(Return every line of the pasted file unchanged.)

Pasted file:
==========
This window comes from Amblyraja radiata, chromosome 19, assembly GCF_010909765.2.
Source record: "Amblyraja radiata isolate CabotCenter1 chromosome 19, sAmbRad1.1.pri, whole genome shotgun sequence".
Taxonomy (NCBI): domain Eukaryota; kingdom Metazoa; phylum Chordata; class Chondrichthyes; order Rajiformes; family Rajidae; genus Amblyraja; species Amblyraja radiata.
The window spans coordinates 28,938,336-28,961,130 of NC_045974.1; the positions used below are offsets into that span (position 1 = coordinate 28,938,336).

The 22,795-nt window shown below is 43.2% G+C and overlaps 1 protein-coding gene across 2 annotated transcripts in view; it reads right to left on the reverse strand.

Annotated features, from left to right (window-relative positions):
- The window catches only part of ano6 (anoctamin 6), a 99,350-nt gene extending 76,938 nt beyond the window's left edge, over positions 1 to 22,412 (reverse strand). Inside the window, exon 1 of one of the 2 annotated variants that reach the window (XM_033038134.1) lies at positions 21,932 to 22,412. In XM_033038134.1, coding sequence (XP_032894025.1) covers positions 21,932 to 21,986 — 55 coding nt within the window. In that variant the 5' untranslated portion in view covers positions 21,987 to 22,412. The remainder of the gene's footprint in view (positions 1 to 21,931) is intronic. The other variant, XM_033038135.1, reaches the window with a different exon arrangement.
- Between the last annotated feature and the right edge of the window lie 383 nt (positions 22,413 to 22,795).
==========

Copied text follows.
This window comes from Amblyraja radiata, chromosome 19, assembly GCF_010909765.2.
Source record: "Amblyraja radiata isolate CabotCenter1 chromosome 19, sAmbRad1.1.pri, whole genome shotgun sequence".
Taxonomy (NCBI): domain Eukaryota; kingdom Metazoa; phylum Chordata; class Chondrichthyes; order Rajiformes; family Rajidae; genus Amblyraja; species Amblyraja radiata.
The window spans coordinates 28,938,336-28,961,130 of NC_045974.1; the positions used below are offsets into that span (position 1 = coordinate 28,938,336).

The 22,795-nt window shown below is 43.2% G+C and overlaps 1 protein-coding gene across 2 annotated transcripts in view; it reads right to left on the reverse strand.

Annotated features, from left to right (window-relative positions):
- The window catches only part of ano6 (anoctamin 6), a 99,350-nt gene extending 76,938 nt beyond the window's left edge, over positions 1 to 22,412 (reverse strand). Inside the window, exon 1 of one of the 2 annotated variants that reach the window (XM_033038134.1) lies at positions 21,932 to 22,412. In XM_033038134.1, coding sequence (XP_032894025.1) covers positions 21,932 to 21,986 — 55 coding nt within the window. In that variant the 5' untranslated portion in view covers positions 21,987 to 22,412. The remainder of the gene's footprint in view (positions 1 to 21,931) is intronic. The other variant, XM_033038135.1, reaches the window with a different exon arrangement.
- Between the last annotated feature and the right edge of the window lie 383 nt (positions 22,413 to 22,795).